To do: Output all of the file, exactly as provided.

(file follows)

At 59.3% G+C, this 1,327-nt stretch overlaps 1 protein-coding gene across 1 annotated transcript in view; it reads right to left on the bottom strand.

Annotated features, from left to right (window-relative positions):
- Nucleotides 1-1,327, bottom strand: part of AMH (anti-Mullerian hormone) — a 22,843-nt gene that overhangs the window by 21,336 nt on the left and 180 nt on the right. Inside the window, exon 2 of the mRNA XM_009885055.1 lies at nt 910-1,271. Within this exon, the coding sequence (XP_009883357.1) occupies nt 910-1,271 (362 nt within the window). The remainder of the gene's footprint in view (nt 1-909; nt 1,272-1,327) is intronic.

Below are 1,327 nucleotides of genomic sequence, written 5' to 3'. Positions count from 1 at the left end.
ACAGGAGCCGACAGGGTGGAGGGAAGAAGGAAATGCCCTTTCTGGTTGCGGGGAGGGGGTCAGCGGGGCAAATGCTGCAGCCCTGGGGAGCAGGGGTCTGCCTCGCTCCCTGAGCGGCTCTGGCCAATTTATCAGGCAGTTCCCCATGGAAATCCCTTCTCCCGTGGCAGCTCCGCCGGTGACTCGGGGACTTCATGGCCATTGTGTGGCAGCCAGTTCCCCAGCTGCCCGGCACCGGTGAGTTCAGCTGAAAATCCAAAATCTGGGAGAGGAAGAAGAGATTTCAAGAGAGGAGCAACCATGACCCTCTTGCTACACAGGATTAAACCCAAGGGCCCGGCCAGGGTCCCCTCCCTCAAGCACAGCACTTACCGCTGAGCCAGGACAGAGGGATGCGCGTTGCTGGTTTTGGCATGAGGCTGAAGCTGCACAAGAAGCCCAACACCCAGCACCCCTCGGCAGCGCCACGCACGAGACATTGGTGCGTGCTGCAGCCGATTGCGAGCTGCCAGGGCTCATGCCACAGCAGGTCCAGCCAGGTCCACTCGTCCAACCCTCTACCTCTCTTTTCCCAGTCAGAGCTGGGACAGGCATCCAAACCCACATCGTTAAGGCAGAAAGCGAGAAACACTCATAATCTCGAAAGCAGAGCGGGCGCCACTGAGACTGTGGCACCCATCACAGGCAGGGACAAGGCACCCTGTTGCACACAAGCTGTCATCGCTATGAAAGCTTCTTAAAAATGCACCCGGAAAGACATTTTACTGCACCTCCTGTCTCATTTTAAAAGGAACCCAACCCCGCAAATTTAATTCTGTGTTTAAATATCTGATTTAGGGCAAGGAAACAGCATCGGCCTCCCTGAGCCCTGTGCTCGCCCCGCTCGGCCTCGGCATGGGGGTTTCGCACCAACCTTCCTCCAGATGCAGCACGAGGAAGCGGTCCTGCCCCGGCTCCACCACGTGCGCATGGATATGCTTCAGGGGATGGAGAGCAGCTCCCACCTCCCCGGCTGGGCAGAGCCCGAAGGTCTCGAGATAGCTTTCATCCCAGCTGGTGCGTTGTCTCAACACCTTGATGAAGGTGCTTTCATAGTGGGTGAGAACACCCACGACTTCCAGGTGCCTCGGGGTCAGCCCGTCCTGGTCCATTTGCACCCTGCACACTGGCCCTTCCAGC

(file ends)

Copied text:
At 59.3% G+C, this 1,327-nt stretch overlaps 1 protein-coding gene across 1 annotated transcript in view; it reads right to left on the bottom strand.

Annotated features, from left to right (window-relative positions):
- Nucleotides 1-1,327, bottom strand: part of AMH (anti-Mullerian hormone) — a 22,843-nt gene that overhangs the window by 21,336 nt on the left and 180 nt on the right. Inside the window, exon 2 of the mRNA XM_009885055.1 lies at nt 910-1,271. Within this exon, the coding sequence (XP_009883357.1) occupies nt 910-1,271 (362 nt within the window). The remainder of the gene's footprint in view (nt 1-909; nt 1,272-1,327) is intronic.

Below are 1,327 nucleotides of genomic sequence, written 5' to 3'. Positions count from 1 at the left end.
ACAGGAGCCGACAGGGTGGAGGGAAGAAGGAAATGCCCTTTCTGGTTGCGGGGAGGGGGTCAGCGGGGCAAATGCTGCAGCCCTGGGGAGCAGGGGTCTGCCTCGCTCCCTGAGCGGCTCTGGCCAATTTATCAGGCAGTTCCCCATGGAAATCCCTTCTCCCGTGGCAGCTCCGCCGGTGACTCGGGGACTTCATGGCCATTGTGTGGCAGCCAGTTCCCCAGCTGCCCGGCACCGGTGAGTTCAGCTGAAAATCCAAAATCTGGGAGAGGAAGAAGAGATTTCAAGAGAGGAGCAACCATGACCCTCTTGCTACACAGGATTAAACCCAAGGGCCCGGCCAGGGTCCCCTCCCTCAAGCACAGCACTTACCGCTGAGCCAGGACAGAGGGATGCGCGTTGCTGGTTTTGGCATGAGGCTGAAGCTGCACAAGAAGCCCAACACCCAGCACCCCTCGGCAGCGCCACGCACGAGACATTGGTGCGTGCTGCAGCCGATTGCGAGCTGCCAGGGCTCATGCCACAGCAGGTCCAGCCAGGTCCACTCGTCCAACCCTCTACCTCTCTTTTCCCAGTCAGAGCTGGGACAGGCATCCAAACCCACATCGTTAAGGCAGAAAGCGAGAAACACTCATAATCTCGAAAGCAGAGCGGGCGCCACTGAGACTGTGGCACCCATCACAGGCAGGGACAAGGCACCCTGTTGCACACAAGCTGTCATCGCTATGAAAGCTTCTTAAAAATGCACCCGGAAAGACATTTTACTGCACCTCCTGTCTCATTTTAAAAGGAACCCAACCCCGCAAATTTAATTCTGTGTTTAAATATCTGATTTAGGGCAAGGAAACAGCATCGGCCTCCCTGAGCCCTGTGCTCGCCCCGCTCGGCCTCGGCATGGGGGTTTCGCACCAACCTTCCTCCAGATGCAGCACGAGGAAGCGGTCCTGCCCCGGCTCCACCACGTGCGCATGGATATGCTTCAGGGGATGGAGAGCAGCTCCCACCTCCCCGGCTGGGCAGAGCCCGAAGGTCTCGAGATAGCTTTCATCCCAGCTGGTGCGTTGTCTCAACACCTTGATGAAGGTGCTTTCATAGTGGGTGAGAACACCCACGACTTCCAGGTGCCTCGGGGTCAGCCCGTCCTGGTCCATTTGCACCCTGCACACTGGCCCTTCCAGC